“Why the Measure to Split California Into Three Could be Blocked by a Court Before It Appears on the Ballot”

Vik Amar for Justia:

Among the legal stumbling blocks currently being talked about is the California Constitution’s vexing distinction that I analyzed in detail (in the two postings linked above) between so-called “amendments” to and “revisions” of the document. I continue to believe that Cal3 represents a revision that requires the legislature in Sacramento to approve before the voters can weigh in.

But the more I reflect on the legal challenges that might be made to Cal3, the more I believe that a federal constitutional problem may create similarly large obstacles for the ballot proposal.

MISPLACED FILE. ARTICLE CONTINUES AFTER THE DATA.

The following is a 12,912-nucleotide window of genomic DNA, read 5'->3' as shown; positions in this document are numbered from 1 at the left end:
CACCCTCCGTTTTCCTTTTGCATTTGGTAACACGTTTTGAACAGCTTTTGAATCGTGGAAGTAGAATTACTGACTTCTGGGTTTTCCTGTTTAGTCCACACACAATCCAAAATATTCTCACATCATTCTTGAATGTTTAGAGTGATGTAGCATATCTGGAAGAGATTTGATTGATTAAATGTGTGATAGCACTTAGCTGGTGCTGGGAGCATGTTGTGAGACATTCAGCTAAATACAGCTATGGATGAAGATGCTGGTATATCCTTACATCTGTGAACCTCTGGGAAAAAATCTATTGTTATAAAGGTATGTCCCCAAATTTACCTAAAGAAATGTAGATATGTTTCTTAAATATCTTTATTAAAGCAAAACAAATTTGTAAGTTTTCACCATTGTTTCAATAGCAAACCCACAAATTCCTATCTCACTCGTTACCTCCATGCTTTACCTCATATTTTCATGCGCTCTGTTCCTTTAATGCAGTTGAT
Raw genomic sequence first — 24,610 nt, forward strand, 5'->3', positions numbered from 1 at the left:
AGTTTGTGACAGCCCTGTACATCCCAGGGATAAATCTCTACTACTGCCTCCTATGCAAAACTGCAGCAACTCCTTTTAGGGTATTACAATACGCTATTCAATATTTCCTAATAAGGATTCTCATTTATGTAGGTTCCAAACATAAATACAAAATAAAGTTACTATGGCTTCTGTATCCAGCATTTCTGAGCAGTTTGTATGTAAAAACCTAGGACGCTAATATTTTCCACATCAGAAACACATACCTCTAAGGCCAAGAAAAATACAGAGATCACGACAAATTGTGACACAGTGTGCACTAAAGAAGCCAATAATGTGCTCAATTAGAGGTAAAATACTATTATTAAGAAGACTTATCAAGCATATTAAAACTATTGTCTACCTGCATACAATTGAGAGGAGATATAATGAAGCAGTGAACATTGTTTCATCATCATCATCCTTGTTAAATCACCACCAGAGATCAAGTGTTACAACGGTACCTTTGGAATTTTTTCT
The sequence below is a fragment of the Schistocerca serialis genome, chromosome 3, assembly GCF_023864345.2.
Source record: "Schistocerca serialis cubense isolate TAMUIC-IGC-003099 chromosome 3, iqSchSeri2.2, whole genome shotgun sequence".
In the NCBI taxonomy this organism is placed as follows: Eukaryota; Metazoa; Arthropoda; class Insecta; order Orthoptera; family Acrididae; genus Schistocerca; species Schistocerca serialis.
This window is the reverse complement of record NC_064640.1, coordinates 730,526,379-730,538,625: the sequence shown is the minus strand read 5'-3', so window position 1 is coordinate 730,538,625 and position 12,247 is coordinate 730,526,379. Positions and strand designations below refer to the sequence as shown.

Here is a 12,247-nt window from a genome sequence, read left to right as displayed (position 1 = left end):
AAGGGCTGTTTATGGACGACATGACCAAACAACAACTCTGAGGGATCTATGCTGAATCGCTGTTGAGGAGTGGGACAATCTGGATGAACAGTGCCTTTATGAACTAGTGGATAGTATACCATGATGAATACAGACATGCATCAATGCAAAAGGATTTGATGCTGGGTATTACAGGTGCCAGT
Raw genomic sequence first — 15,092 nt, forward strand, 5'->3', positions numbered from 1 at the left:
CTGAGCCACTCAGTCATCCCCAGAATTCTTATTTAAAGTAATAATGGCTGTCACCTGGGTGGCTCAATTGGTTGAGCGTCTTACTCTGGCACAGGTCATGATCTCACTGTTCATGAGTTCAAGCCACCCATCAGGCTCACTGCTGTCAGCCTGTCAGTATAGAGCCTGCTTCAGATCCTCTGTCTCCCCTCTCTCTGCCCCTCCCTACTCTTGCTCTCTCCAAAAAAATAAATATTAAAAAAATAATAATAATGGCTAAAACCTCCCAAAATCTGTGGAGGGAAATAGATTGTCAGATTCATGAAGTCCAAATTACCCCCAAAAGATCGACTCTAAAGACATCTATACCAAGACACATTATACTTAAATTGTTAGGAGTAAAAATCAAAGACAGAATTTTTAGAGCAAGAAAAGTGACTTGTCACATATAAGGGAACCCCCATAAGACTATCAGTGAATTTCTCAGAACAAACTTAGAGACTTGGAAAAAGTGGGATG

I speak here of the requirement in Article IV, Section 3, of the US Constitution that before new states can be created out of existing states, there must be “Consent of the Legislatures of the States concerned.” The question is whether the people of a state can, within the meaning of the federal Constitution, act directly to constitute a “legislature” for these purposes, or whether the elected folks in Sacramento have to consent instead. (Interestingly, the state law revision/amendment issue and the federal Article IV issue both focus on the permissibility of direct action by the people in lieu of action by elected state representatives, even though they come at the question from different legal routes.) My own view, based on scholarship I have done on the text, history, and structure of the Constitution is that the people of a state should be able to consent by initiative because the word “legislature” in the Constitution should almost always be read to permit direct action by the people, but my views in this regard have been rejected by recent US Supreme Court case law. And since lower courts (both state and federal) are bound by the US Supreme Court’s reading of the US Constitution, legal challenges to Cal3 based on Article IV of the federal Constitution have legs.

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